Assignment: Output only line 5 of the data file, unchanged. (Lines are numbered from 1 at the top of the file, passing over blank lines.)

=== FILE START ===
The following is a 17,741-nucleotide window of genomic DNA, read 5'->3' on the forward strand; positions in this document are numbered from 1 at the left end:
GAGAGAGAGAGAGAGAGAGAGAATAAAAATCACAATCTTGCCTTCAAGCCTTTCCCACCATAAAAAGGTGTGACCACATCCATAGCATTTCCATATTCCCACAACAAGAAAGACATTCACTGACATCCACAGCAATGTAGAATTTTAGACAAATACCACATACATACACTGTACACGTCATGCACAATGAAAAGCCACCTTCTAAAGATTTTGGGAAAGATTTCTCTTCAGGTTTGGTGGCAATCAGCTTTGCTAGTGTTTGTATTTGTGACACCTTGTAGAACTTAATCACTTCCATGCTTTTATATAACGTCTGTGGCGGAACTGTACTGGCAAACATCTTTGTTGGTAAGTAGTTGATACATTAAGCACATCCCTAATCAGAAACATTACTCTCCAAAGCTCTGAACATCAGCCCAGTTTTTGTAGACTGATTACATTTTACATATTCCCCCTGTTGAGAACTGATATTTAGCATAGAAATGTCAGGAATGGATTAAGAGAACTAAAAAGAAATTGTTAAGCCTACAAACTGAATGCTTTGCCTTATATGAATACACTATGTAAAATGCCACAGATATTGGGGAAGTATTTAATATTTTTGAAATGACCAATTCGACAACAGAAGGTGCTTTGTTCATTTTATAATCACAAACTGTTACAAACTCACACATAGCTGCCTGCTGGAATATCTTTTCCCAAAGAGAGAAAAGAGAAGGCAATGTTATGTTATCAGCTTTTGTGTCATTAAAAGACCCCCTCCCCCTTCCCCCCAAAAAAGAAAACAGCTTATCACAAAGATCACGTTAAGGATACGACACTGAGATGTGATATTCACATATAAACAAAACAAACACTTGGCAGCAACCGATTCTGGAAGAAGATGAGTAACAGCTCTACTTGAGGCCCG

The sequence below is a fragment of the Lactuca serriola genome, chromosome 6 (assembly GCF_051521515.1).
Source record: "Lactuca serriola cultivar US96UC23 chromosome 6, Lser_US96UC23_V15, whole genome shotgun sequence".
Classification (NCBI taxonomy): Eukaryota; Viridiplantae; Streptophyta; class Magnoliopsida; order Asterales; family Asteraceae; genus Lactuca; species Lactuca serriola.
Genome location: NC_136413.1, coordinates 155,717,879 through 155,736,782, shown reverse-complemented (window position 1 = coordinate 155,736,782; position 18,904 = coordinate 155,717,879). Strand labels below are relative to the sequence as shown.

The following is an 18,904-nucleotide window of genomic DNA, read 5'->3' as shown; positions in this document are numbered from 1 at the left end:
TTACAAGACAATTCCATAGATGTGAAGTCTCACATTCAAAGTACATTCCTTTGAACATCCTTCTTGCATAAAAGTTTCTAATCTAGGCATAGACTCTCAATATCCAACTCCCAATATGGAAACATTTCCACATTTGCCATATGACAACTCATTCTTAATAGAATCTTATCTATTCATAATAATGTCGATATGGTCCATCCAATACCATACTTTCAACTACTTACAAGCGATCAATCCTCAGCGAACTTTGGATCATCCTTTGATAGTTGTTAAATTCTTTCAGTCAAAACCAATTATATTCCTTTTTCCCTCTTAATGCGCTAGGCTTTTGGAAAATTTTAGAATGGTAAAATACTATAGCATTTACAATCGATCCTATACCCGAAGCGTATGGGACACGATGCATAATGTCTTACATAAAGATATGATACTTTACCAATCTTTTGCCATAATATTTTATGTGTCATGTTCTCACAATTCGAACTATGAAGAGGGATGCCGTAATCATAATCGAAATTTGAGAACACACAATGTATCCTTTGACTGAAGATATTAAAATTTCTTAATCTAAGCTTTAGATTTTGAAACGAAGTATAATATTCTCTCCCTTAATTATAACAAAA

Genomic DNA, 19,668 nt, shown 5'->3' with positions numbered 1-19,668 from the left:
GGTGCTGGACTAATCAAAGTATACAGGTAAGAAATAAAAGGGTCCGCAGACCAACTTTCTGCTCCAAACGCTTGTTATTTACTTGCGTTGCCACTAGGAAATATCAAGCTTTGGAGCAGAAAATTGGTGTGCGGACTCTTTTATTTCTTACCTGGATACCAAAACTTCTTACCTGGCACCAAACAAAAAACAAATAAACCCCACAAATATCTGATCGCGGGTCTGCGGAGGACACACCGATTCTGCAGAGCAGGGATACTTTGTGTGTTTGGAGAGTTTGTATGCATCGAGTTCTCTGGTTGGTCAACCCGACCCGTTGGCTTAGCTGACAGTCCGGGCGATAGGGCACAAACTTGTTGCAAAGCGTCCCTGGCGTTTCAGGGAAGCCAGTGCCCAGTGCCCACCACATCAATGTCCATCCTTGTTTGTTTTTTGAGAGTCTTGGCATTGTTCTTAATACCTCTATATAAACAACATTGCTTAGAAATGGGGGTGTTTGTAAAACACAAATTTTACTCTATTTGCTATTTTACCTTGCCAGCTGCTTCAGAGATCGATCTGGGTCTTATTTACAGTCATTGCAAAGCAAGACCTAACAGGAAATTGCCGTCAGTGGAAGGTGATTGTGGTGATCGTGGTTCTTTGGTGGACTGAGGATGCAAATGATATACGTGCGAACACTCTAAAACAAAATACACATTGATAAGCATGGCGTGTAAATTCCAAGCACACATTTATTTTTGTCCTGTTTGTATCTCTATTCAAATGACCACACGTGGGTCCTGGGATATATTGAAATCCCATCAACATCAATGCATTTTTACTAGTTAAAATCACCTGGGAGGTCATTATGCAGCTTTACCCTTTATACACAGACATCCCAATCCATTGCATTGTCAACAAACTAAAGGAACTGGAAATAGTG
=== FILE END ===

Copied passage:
Classification (NCBI taxonomy): Eukaryota; Viridiplantae; Streptophyta; class Magnoliopsida; order Asterales; family Asteraceae; genus Lactuca; species Lactuca serriola.